A teacher who was given a final written warning for singing in a church choir has had it expunged after appealing.
Education Labour Relations Council arbitrator Mathews Ramotshela said the Limpopo education department “dismally failed” to produce evidence for its claim that Maria Mnisi took a second job with permission.
The dispute revolved around a R15,000 payment Mnisi’s Evangelical Presbyterian Church choir received for singing at a provincial government function.
The education department deputy director for conduct management, Mbengeni Netshifhefhe, testified that the auditor-general found Mnisi “engaged in remunerative work beyond her scope of employment”.
The department asked Mnisi, also the choir secretary, to respond to the allegation and found she did not apply for permission.
But Mnisi said choristers did not receive any money even when the choir was paid for performances.
Recounting her evidence, Ramotshela said: “Mostly they sing over weekends. Sometimes the choir gets remunerated for performances. The money gets paid directly into the choir’s bank account.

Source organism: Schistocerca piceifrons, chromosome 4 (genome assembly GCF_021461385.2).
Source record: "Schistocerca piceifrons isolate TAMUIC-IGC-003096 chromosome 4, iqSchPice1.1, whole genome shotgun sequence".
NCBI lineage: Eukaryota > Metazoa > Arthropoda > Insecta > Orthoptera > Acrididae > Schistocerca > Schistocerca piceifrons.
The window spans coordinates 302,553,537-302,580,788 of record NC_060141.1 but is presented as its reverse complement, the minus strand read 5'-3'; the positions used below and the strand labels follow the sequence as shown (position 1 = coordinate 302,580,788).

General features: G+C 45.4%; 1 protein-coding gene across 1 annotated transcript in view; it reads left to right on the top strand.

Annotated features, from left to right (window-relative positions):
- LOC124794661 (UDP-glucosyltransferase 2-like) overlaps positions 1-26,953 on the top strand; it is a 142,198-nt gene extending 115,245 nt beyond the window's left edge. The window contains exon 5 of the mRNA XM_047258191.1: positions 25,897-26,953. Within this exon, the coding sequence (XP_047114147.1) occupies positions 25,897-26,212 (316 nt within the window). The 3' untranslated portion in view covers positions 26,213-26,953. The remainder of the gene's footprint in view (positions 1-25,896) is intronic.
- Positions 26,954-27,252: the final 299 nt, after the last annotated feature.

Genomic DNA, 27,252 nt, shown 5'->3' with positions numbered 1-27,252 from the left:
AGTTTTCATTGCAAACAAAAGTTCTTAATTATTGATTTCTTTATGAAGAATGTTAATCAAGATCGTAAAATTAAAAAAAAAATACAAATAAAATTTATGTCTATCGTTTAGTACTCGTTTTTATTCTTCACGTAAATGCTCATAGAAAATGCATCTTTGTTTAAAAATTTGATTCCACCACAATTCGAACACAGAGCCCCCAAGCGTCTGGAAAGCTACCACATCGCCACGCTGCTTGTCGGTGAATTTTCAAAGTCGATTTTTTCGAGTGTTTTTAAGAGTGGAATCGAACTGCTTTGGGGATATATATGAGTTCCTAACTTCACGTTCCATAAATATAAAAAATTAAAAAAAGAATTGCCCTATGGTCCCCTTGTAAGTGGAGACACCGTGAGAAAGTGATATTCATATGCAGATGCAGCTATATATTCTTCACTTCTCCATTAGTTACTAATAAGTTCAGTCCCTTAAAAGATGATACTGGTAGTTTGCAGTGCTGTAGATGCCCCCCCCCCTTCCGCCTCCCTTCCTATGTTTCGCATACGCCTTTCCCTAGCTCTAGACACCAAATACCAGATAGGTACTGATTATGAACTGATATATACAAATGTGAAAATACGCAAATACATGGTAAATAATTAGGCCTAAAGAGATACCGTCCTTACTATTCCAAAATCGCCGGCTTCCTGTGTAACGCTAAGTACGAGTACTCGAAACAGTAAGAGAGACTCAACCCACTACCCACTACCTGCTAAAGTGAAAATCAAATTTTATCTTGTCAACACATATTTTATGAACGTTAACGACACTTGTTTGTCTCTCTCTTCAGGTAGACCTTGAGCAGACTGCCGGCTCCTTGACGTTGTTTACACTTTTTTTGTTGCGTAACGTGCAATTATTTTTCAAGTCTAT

“No part of any such monies ever gets paid to individual members as choristers do not get remunerated for performing in the choir.”
Commenting on the education department decision to sanction Mnisi, Ramotshela said the teacher did not receive a “red cent” for her participation in the choir.
“One cannot with conviction say that she is involved in extraneous work,” he said. “In my considered view, she did not need any permission to participate in church and/or choir activities.
“One wonders how, given the paucity of any evidence that implies wrongdoing, the employer deemed it necessary to arraign the employee for this type of misconduct with a final warning as a penalty.”
Ramotshela declared the final written warning issued in June 2021 “null and void”.